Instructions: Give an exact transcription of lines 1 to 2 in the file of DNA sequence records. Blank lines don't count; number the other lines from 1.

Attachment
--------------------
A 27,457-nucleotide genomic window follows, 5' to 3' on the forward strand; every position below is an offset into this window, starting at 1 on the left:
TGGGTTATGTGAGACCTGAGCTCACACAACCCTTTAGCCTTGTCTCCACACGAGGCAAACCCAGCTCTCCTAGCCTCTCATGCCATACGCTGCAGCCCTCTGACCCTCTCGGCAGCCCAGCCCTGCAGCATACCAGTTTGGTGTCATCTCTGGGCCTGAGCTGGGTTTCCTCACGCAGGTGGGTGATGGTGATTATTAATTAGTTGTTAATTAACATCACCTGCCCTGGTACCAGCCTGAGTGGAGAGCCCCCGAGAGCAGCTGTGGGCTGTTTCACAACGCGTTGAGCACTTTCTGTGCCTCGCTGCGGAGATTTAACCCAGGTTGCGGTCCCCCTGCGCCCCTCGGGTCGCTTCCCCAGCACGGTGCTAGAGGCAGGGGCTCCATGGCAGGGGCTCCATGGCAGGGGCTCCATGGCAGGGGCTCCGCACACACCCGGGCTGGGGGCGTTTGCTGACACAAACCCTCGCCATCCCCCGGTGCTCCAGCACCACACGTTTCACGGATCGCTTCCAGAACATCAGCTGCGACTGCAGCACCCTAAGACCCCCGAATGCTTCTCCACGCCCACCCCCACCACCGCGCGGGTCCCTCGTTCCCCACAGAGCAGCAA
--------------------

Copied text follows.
A 27,457-nucleotide genomic window follows, 5' to 3' on the forward strand; every position below is an offset into this window, starting at 1 on the left:
TGGGTTATGTGAGACCTGAGCTCACACAACCCTTTAGCCTTGTCTCCACACGAGGCAAACCCAGCTCTCCTAGCCTCTCATGCCATACGCTGCAGCCCTCTGACCCTCTCGGCAGCCCAGCCCTGCAGCATACCAGTTTGGTGTCATCTCTGGGCCTGAGCTGGGTTTCCTCACGCAGGTGGGTGATGGTGATTATTAATTAGTTGTTAATTAACATCACCTGCCCTGGTACCAGCCTGAGTGGAGAGCCCCCGAGAGCAGCTGTGGGCTGTTTCACAACGCGTTGAGCACTTTCTGTGCCTCGCTGCGGAGATTTAACCCAGGTTGCGGTCCCCCTGCGCCCCTCGGGTCGCTTCCCCAGCACGGTGCTAGAGGCAGGGGCTCCATGGCAGGGGCTCCATGGCAGGGGCTCCATGGCAGGGGCTCCGCACACACCCGGGCTGGGGGCGTTTGCTGACACAAACCCTCGCCATCCCCCGGTGCTCCAGCACCACACGTTTCACGGATCGCTTCCAGAACATCAGCTGCGACTGCAGCACCCTAAGACCCCCGAATGCTTCTCCACGCCCACCCCCACCACCGCGCGGGTCCCTCGTTCCCCACAGAGCAGCAA